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The electric kettle with mugs and a good stock of biscuits, tea, coffee and sugar are always a welcomed sight in all P&O cabins. There was also a small fridge, ideal for storing the tonic and cola mixers to accompany the Gin and Vodka we took on board. P&O are one of the few cruise lines that allow this and long may it continue.


Having unpacked next stop was the “The Conservatory” the buffet area situated towards the back of deck 12 and accommodating both sides of the deck.  On arrival however it was obvious that many of the other passengers had the same idea. Tables were at a premium and queues had formed at the food counters. We therefore decided to give it a miss at this time and come back later.


Our sailing time was scheduled for 4.30pm but due to various reasons we finally sailed 3 hours late. The first night was casual dress code so it was time for a shower and quick change ready for dinner. We had been allocated a table in the Oriental Restaurant located on deck 6 at the stern of the ship. At 8.30pm we entered the dining room after using the hand gel that was available in dispensers as well as from two ships personnel stationed at the entrance doors. Our table, number 80, was laid for 8. On arrival one couple were already seated and with our friends it was 6, just 2 to come. However after waiting some time it was apparent that we were it.  Our waiters Godfrey and Raj were delightful. Helpful, jovial and very obliging. The food during the cruise varied from good to mediocre. The fish dishes were excellent but the steaks were tough and never cooked as ordered. I gave them three tries and then gave up. Another night we all had Lamb Chops but only one person enjoyed them. The rest complained that the chops were tough. Yes you can send a dish back but this means you then get your meal when everyone else has finished theirs. Many of the vegetables looked good but lacked flavour. The worst thing however was the vibration. As the days went by this became a major irritation factor with cutlery rattling on plates and light fittings vibrating in the ceiling. One couple on the table said they had travelled on the ship several times and it was always the same but they had become used to it.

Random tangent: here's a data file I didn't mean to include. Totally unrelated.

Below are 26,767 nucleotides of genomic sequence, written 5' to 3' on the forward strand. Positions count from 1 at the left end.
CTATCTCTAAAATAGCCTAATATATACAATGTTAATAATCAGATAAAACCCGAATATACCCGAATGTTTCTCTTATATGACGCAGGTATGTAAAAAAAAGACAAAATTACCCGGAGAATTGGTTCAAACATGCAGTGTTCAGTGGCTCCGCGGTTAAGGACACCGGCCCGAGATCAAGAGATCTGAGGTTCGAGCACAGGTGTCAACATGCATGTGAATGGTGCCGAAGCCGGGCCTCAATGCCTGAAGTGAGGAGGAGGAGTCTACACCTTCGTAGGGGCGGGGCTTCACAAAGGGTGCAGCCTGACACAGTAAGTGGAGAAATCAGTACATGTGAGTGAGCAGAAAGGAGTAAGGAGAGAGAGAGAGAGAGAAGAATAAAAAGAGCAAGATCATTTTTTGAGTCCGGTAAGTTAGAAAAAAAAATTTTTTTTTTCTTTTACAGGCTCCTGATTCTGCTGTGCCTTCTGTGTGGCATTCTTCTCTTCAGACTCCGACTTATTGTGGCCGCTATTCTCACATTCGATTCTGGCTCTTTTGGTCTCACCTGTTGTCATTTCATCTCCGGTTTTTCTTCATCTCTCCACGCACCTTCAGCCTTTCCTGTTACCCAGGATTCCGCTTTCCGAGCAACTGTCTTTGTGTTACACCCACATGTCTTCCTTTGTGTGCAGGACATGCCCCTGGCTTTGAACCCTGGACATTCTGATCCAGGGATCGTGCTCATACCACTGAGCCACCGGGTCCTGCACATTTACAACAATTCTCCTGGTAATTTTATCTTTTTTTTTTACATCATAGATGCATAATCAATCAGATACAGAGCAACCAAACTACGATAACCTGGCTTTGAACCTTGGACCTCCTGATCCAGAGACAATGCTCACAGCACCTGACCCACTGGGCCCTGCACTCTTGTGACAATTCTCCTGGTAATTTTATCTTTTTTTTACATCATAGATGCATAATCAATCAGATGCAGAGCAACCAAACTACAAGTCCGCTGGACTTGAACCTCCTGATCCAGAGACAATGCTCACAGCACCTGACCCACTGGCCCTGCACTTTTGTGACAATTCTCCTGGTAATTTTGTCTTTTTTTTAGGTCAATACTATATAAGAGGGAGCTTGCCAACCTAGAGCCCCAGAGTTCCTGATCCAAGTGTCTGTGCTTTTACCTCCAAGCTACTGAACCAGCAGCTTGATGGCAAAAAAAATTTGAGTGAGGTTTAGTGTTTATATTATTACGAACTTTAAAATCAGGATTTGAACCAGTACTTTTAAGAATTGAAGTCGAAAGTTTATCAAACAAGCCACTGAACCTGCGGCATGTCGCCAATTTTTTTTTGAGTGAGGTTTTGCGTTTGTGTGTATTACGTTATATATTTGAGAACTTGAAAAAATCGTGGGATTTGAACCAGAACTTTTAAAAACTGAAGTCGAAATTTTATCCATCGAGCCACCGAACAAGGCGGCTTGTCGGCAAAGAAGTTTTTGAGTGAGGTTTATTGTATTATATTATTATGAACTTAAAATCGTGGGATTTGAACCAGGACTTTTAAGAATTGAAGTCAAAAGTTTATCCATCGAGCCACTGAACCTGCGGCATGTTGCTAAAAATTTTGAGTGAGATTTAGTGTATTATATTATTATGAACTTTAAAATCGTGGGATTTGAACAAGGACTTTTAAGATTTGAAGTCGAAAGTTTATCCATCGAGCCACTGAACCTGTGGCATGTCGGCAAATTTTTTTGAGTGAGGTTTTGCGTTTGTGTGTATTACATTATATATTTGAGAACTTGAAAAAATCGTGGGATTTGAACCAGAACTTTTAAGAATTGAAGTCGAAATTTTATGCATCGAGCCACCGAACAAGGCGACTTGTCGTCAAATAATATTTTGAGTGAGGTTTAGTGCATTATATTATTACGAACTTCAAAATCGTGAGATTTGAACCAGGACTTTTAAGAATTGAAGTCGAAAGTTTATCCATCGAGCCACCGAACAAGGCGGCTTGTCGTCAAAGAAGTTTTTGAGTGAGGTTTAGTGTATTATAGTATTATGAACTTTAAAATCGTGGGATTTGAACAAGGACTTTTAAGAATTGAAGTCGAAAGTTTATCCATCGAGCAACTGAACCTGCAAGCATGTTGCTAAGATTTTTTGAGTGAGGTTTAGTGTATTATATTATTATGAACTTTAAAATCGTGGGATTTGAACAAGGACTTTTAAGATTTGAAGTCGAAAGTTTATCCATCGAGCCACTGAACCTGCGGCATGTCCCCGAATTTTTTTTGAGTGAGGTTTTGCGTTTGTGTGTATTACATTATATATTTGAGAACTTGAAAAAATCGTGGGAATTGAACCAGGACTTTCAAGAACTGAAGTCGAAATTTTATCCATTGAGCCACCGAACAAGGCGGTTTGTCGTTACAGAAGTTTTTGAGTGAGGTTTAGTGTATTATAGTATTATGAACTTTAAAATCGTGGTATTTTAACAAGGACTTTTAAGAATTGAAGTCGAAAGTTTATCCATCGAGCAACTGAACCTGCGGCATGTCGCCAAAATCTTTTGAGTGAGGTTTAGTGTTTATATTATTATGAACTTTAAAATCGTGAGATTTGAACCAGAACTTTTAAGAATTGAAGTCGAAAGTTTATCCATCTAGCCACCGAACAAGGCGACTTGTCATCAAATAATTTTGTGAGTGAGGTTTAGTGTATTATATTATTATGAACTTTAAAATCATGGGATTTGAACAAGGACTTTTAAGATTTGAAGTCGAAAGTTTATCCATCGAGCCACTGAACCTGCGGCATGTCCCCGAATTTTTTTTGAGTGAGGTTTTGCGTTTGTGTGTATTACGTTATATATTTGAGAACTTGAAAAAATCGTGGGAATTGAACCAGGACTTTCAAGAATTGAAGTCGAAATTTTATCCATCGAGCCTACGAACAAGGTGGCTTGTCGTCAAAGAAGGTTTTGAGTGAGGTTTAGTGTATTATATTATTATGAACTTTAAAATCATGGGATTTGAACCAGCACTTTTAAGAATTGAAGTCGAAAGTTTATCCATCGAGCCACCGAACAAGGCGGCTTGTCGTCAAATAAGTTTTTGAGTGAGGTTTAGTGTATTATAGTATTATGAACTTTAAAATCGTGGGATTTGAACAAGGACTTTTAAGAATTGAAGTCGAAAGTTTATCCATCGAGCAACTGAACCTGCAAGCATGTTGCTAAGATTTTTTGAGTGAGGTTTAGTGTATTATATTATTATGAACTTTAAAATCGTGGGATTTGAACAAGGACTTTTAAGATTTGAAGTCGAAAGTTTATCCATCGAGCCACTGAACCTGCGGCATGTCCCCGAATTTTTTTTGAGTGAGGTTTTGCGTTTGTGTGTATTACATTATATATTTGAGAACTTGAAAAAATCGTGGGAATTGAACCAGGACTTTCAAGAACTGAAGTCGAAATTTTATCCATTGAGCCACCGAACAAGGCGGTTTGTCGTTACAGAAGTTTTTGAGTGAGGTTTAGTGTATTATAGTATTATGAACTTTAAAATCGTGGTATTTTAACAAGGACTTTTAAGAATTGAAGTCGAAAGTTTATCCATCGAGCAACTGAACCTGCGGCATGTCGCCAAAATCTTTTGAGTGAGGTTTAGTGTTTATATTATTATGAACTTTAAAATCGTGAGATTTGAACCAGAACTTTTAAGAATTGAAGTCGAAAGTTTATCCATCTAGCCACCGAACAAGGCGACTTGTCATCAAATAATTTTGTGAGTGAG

Another complaint about the MDR was the queuing for breakfast. I have never had to queue for breakfast before on any ship. One morning it took nearly 20 minutes to reach the head of the queue and be seated and no apology from the restaurant manager for the wait. All he said was ‘Everybody comes at the same time’. If this is indeed the reason then open the other restaurant but have both restaurants open for a shorter time.


It was my birthday whilst onboard which we celebrated in the Marco Pierre White restaurant Ocean Grill. Every course served was perfect with great service to match. My sweet plate even had ‘Happy Birthday’ on it. It’s those little touches that make the difference. The only slight criticism was that having paid the supplement to dine there you don’t expect a further supplement for certain dishes.  Apart from that it was brilliant and I would thoroughly recommend it.  Another night we tried Sorrento, the other alternative dining venue but this time featuring Italian cuisine. Once again you pay a supplement but as with Ocean Grill it was worth it. Great food, great service, great atmosphere.


The ship features many bars which cater for all tastes. My favourites were Andersons and Lords Tavern. Lord’s Tavern is based on the home of cricket, Lords Cricket Ground. What a bright, colourful, lively bar with its flags and memorabilia. Even the stops at the end of the bar rails are formed as cricket balls. Andersons is reminiscent of a private club with its pink bar stools, matching velour covered chairs and settees, contrasting carpets and curtains making it the place to go and enjoy either a pre dinner cocktail or an after dinner drink. In my opinion the best Andersons in the P&O fleet. It would be remise of me not to mention Tiffany Court and Tiffany’s. It looks what it is, a grandiose bar surrounded by superb wood panelled walls with marquetry, comfortable chairs, settees and beautiful tables with inlaid woodwork.